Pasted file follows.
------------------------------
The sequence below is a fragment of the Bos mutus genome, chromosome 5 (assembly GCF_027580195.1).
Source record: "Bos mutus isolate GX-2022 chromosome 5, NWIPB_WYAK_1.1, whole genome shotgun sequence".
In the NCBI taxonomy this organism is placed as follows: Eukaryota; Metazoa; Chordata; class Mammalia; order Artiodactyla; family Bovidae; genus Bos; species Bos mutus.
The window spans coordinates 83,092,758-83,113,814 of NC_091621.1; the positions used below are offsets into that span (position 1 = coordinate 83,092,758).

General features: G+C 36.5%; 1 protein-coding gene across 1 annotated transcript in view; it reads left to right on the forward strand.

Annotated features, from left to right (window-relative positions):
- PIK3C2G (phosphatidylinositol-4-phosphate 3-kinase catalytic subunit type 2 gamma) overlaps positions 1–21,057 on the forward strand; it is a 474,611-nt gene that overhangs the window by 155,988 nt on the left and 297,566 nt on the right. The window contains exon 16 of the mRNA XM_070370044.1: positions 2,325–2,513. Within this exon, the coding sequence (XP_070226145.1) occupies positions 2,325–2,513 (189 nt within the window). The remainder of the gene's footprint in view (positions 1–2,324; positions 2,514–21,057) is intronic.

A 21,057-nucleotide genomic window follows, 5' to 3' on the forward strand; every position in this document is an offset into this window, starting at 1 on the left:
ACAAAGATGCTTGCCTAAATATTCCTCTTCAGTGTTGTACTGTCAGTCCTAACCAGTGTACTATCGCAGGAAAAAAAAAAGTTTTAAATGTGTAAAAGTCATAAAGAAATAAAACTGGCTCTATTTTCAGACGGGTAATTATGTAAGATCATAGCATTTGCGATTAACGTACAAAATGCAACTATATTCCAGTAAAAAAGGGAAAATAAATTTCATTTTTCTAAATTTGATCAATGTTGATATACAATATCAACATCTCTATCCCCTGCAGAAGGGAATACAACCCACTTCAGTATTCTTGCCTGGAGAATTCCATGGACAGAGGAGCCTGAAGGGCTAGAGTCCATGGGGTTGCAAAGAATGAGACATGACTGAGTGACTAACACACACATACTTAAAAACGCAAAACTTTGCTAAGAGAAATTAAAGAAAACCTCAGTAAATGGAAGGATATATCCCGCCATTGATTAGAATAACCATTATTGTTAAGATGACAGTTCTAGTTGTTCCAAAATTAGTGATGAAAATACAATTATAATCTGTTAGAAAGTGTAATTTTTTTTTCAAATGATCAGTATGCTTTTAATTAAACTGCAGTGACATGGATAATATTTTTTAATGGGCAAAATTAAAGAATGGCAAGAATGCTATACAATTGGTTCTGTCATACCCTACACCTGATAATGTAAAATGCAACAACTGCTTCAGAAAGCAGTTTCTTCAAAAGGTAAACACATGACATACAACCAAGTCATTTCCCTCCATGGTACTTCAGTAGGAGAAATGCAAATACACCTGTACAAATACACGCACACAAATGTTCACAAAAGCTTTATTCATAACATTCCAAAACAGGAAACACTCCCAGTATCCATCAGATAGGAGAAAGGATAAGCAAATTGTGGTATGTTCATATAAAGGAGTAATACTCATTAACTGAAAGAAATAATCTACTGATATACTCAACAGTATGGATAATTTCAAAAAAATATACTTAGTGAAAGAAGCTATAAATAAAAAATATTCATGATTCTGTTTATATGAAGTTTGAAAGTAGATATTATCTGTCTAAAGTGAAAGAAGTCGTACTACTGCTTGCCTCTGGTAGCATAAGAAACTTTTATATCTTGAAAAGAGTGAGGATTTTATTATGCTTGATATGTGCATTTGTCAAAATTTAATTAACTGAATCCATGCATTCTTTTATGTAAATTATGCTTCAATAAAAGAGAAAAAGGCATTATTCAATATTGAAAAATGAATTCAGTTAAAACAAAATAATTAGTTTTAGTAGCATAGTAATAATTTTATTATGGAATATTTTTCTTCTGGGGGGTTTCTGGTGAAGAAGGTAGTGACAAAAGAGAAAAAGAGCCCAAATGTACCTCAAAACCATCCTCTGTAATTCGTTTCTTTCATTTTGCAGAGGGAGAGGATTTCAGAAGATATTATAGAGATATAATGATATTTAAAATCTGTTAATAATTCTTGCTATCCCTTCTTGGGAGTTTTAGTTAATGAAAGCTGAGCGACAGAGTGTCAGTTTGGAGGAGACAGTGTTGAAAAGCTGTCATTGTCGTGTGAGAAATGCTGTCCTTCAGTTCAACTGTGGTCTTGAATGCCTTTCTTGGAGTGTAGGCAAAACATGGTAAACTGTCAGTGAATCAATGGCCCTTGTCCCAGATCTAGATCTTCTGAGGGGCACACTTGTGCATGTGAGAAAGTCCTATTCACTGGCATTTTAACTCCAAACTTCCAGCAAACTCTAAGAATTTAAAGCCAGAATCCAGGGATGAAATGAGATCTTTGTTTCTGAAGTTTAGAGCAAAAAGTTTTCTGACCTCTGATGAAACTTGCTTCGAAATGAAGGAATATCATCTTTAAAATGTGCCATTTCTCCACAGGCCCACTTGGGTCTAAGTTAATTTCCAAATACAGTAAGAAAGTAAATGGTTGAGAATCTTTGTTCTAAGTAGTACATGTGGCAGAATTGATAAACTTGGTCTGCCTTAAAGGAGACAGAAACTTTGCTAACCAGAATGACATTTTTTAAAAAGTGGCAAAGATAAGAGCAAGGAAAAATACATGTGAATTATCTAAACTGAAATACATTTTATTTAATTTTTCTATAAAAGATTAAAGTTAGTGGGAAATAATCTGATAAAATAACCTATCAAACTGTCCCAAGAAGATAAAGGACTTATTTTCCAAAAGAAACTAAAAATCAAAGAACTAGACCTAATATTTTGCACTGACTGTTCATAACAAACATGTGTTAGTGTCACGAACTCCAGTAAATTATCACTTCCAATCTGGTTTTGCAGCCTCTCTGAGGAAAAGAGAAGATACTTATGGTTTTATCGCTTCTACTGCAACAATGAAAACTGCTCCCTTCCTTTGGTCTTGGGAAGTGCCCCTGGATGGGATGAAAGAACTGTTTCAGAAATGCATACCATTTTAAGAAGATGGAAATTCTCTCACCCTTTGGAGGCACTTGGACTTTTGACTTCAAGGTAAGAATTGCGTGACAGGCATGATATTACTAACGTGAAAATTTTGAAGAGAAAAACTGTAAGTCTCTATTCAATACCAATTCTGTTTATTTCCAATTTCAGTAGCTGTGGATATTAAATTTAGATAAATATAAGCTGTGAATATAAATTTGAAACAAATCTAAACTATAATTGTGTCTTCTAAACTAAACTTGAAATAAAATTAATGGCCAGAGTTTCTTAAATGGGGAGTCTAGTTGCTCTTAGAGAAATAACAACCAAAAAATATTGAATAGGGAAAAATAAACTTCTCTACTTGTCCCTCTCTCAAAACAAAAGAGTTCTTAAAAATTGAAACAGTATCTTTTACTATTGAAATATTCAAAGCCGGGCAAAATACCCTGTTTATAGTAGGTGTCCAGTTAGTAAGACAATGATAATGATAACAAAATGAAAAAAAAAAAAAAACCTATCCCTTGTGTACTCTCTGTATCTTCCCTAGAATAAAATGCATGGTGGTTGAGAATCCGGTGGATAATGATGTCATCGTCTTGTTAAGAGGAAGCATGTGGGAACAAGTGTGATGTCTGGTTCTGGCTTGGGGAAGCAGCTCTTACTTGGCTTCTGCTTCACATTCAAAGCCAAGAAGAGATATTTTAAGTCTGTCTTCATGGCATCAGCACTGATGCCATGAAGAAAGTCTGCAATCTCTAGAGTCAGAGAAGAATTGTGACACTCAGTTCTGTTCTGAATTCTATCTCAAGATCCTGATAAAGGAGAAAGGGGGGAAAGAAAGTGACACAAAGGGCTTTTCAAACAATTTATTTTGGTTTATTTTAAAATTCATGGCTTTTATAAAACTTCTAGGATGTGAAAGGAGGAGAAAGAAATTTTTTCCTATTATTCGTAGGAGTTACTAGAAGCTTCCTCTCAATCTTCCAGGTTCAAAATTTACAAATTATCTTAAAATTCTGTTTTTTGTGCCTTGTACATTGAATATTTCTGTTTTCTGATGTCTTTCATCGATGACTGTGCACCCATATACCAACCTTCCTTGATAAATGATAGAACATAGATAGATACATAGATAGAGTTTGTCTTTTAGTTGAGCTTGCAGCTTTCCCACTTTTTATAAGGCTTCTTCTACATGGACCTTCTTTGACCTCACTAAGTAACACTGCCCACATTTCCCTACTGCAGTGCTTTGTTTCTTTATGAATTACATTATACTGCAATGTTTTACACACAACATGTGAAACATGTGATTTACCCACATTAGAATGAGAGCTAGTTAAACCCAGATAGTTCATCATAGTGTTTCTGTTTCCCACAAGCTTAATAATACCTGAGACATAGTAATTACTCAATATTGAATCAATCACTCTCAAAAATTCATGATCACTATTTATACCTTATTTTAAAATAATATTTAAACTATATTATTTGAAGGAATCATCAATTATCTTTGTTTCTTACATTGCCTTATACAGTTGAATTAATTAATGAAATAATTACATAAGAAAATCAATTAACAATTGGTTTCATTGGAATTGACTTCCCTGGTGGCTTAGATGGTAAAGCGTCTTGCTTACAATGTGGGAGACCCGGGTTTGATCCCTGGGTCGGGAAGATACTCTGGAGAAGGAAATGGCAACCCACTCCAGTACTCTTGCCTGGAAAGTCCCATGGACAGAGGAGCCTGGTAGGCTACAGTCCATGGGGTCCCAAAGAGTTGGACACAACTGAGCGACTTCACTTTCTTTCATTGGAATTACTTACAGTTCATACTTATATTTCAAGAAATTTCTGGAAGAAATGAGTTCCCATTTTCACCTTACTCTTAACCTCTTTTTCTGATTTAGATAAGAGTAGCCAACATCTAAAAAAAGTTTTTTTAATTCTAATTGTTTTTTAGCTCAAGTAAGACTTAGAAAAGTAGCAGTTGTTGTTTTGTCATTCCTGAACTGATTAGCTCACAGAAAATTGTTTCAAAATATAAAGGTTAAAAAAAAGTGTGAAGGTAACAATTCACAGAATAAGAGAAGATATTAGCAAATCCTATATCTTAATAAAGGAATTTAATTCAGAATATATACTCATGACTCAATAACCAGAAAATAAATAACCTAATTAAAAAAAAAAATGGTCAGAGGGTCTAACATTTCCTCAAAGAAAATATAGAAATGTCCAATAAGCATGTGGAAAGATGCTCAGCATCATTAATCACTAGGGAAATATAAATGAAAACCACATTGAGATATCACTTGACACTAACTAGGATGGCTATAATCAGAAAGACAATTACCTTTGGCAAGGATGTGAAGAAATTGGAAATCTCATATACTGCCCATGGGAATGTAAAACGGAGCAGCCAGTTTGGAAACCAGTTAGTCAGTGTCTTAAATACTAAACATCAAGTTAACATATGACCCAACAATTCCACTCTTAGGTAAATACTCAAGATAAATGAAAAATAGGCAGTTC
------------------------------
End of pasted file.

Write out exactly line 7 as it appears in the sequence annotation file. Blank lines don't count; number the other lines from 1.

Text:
- PIK3C2G (phosphatidylinositol-4-phosphate 3-kinase catalytic subunit type 2 gamma) overlaps positions 1–21,057 on the forward strand; it is a 474,611-nt gene that overhangs the window by 155,988 nt on the left and 297,566 nt on the right. The window contains exon 16 of the mRNA XM_070370044.1: positions 2,325–2,513. Within this exon, the coding sequence (XP_070226145.1) occupies positions 2,325–2,513 (189 nt within the window). The remainder of the gene's footprint in view (positions 1–2,324; positions 2,514–21,057) is intronic.